Utility Week

Utility Week 8th November 2013

Utility Week - authoritative, impartial and essential reading for senior people within utilities, regulators and government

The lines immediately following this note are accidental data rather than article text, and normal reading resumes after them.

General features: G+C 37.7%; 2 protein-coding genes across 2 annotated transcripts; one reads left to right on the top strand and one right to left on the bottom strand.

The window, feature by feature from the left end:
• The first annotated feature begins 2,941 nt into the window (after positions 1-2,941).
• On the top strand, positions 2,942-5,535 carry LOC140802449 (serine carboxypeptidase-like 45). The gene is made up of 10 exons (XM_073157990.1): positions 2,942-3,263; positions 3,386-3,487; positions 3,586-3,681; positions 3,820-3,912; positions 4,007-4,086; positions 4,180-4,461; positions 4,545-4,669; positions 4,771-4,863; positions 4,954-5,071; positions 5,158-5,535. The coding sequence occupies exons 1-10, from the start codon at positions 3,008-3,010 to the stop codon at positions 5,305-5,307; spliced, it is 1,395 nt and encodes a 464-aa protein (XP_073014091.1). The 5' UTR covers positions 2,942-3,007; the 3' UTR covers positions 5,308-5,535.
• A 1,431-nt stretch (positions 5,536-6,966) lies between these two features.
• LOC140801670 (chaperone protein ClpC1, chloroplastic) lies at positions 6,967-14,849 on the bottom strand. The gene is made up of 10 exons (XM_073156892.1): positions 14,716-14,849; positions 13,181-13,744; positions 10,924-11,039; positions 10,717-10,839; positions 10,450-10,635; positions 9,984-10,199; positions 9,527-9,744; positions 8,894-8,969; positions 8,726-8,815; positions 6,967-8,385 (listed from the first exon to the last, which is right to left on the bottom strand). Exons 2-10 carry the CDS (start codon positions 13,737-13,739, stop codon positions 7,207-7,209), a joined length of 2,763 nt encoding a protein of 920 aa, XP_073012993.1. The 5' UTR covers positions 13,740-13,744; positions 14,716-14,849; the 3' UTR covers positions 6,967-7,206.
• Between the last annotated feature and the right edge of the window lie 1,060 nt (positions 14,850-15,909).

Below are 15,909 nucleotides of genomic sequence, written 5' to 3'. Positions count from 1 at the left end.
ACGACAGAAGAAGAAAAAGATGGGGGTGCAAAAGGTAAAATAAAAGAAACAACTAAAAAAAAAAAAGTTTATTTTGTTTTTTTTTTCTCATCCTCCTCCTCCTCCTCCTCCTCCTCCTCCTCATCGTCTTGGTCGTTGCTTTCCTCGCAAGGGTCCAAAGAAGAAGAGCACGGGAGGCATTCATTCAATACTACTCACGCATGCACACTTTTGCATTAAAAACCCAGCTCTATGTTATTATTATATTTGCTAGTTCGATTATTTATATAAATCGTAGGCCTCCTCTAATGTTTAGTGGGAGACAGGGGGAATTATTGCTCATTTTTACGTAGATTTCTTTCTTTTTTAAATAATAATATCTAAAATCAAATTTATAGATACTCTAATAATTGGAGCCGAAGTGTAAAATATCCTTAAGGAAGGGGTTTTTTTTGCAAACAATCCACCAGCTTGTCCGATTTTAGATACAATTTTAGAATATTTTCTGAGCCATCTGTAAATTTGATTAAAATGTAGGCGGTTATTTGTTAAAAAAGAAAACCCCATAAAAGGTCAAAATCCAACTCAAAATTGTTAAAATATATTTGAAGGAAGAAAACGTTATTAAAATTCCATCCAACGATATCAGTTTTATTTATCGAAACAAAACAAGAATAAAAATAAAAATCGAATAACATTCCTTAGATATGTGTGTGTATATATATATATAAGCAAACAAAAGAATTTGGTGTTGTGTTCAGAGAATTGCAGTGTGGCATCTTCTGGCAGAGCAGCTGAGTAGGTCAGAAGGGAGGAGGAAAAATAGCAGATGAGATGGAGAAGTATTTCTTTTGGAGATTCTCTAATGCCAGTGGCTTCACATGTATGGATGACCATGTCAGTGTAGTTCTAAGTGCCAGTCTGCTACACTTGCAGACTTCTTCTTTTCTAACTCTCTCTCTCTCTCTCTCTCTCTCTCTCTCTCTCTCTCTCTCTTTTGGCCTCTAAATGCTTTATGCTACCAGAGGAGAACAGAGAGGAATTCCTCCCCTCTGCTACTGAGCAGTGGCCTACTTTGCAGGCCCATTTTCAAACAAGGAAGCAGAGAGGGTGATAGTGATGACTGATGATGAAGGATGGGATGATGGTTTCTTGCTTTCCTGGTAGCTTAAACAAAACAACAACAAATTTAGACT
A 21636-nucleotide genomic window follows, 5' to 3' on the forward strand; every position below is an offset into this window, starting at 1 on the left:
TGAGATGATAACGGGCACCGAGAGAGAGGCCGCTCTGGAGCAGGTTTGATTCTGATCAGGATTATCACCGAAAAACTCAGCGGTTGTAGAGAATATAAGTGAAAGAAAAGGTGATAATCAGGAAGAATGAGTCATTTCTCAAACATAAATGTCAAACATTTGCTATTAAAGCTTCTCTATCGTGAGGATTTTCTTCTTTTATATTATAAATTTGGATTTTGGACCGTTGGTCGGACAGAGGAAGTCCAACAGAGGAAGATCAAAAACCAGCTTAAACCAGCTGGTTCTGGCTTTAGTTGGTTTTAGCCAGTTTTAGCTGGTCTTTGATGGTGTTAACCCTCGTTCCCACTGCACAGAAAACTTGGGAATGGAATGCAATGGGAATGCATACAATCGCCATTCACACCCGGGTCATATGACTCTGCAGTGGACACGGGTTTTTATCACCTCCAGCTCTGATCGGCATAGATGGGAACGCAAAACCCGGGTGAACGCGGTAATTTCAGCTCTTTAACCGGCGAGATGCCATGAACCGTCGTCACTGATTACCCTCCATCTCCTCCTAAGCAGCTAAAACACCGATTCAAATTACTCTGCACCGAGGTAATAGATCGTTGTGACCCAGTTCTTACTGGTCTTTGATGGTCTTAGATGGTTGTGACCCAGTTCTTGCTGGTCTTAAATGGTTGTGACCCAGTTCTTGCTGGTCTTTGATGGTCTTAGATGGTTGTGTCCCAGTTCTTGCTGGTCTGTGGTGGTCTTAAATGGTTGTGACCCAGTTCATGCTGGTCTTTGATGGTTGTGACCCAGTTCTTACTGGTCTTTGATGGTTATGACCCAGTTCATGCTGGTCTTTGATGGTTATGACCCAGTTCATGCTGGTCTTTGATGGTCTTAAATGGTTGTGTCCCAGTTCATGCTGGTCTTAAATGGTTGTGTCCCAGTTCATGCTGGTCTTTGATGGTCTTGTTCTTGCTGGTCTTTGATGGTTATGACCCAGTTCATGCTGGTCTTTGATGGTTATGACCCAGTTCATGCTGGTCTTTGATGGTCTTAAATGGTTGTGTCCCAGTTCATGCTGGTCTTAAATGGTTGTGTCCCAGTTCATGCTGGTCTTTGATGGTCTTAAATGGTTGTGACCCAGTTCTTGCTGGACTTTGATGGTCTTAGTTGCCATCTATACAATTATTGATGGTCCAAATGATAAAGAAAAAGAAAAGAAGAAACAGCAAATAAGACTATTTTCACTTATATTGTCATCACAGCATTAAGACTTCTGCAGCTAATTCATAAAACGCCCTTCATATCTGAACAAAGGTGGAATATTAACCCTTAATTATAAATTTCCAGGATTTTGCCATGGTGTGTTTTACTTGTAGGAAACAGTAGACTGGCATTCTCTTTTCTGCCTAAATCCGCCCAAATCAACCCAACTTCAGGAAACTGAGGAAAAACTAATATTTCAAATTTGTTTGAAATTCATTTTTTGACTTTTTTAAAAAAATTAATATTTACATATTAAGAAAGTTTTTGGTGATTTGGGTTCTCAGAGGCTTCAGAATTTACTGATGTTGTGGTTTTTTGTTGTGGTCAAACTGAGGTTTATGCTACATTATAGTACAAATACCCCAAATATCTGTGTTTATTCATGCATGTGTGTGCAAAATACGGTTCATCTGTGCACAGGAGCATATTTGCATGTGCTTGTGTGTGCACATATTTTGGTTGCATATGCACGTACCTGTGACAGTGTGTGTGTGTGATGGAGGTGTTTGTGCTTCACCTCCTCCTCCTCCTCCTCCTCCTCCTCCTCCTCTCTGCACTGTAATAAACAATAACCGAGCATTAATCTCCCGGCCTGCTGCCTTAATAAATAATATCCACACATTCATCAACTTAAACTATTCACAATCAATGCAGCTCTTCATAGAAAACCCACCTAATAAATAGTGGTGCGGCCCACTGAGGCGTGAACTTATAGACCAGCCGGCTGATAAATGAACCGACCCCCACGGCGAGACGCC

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Interview W hen St Jude, the storm named for the patron saint of lost causes, struck the UK last week, hundreds of thousands of homes were left without power. Within 24 hours, all but 60,000 of them were back up and running. Some networks even lent field staff to UKPN, the worst hit, so customers could have their power restored sooner. It was a timely reminder of how crucial power is, and how resilient thanks to the UK's infrastructure and those who service it. While politicians and the national media have been waging a furious war with energy suppliers, every person in the country can still walk to the nearest wall and casually flip a light switch on. That's thanks in large part to the distribution networks, the companies that take power through the ground from National Grid's transmission network to homes and businesses across the country. Days before the storm, Utility Week met David Smith, the man who runs their trade body, the Energy Networks Association, to talk about the challenges of creating a low-carbon network amidst a changing mix of generation and distribution. Relaxed and friendly in his home town of Brighton, Smith is relieved that the preparations for the third annual Low Carbon Network Fund (LCNF) conference this month are completed – "touch wood", he chuckles, tapping the metal table. The LCNF, a government programme to fund innovation in the networks, is close to his heart, encapsulating and enabling the transformation networks are experiencing. "If you go back ten years, networks were the quiet, invisible bit of the industry," he admits. "We'd been there since National Grid was finished in the 30s and the transmission system was completed. We put copper in the ground, and in the overhead wires, and it was very much a 'build and forget'. The last big push for the distribution system was in the 50s and 60s, where there was this dash for nuclear." UTILITY WEEK | 8th - 14th November 2013 | 9

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